What ideas have you had so far?
I'm stuck on this h/w problem...any help would be appreciated!!! thank u
Let V be a vector space of dimension n, and T: V --> V an invertible operator. Prove that if U is a T-invarient subspace of V, then U is also invariant under T^-1. Justify each step.
Well I don't know too much about T-invarient subspaces, but I figured it means eigenvalues. So here is my prrof so far-
First suppose that U is an eigenvalue of T. Thus there exists a nonzero vector v exists in V such that: Tv=Uv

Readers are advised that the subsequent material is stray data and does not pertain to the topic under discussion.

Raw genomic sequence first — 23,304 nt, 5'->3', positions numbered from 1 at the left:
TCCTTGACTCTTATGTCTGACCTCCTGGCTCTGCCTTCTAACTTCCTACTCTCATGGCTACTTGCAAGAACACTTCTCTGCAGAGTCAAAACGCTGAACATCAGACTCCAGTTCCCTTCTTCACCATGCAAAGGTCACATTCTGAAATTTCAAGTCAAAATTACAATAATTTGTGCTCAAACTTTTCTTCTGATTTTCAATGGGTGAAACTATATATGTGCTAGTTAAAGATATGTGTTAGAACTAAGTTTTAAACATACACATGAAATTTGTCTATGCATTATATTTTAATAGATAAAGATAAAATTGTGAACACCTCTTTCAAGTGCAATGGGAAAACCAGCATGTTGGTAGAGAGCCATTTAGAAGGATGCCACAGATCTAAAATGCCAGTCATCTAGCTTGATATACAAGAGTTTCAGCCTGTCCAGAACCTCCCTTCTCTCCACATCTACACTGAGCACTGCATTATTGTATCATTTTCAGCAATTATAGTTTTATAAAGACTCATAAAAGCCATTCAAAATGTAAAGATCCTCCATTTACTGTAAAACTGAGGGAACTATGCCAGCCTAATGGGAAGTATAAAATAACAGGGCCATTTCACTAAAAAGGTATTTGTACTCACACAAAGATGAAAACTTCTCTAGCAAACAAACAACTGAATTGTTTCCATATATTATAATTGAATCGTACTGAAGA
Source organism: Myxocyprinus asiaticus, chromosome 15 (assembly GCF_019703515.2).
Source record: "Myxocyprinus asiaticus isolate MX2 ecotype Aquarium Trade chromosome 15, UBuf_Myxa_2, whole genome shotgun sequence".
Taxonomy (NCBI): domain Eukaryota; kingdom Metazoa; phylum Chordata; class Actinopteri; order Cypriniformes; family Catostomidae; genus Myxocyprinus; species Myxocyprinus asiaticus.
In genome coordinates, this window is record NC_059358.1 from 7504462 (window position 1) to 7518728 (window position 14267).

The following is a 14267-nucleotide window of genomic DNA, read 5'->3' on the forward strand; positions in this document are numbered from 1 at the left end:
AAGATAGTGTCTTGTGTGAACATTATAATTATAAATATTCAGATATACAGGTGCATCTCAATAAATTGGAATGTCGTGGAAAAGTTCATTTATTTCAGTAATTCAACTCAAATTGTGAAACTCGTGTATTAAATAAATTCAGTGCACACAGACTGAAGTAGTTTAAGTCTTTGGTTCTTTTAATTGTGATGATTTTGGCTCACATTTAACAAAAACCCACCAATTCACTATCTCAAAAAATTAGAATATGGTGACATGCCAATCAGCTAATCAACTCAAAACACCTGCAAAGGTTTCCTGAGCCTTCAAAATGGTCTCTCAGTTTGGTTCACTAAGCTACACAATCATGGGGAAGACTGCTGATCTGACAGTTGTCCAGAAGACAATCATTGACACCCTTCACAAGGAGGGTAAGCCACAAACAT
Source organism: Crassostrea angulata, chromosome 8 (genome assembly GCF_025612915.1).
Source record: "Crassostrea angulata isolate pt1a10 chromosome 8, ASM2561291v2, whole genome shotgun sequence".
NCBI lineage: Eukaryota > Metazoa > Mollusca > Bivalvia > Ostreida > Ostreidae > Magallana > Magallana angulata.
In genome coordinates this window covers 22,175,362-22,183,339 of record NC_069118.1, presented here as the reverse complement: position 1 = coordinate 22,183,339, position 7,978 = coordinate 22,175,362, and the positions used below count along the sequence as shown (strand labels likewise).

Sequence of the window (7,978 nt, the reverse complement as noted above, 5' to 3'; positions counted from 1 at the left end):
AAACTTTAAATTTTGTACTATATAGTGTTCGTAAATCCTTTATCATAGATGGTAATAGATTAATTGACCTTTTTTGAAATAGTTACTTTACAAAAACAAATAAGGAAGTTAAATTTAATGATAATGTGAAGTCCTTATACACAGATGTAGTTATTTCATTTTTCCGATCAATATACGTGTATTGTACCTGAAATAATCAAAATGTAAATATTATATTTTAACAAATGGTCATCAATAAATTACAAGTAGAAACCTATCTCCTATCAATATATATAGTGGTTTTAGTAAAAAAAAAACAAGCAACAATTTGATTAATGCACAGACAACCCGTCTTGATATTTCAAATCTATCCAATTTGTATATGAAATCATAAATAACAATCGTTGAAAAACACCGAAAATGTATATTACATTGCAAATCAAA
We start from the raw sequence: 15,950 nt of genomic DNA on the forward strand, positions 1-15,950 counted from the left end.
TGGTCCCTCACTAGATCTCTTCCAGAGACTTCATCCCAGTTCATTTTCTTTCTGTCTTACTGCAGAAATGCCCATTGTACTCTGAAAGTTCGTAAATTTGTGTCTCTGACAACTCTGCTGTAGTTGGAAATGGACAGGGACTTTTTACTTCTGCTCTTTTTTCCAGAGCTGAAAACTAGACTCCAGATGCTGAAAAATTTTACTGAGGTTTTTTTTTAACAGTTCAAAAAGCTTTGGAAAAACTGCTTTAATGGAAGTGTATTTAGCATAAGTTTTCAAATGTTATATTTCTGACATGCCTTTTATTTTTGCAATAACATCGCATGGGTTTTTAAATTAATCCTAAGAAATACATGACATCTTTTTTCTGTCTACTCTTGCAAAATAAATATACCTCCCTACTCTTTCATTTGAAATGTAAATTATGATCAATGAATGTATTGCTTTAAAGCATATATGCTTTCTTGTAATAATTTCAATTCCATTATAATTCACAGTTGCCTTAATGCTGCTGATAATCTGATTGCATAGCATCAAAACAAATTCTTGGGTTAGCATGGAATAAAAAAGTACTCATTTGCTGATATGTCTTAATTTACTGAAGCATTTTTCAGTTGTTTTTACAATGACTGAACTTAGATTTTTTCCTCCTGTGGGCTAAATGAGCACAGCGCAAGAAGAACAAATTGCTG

Appyling T^-1 to both sides of the equation above and we get v=UT^-1v, which is equivantly to the equation T^-1v=(1/U)v. Thus (1/U) is an eigenvalue of T^-1. Therefore proving that if U is a T-invarient subspace of V, then U is also invariant under T^-1.
What do u think??
No, I don't think you understand what's going on. A -invariant subspace is a subspace of that remains the same under action from . That is, . This relation says that it is the case that
Can you write down, now, a mathematical statement that represents what you need to prove?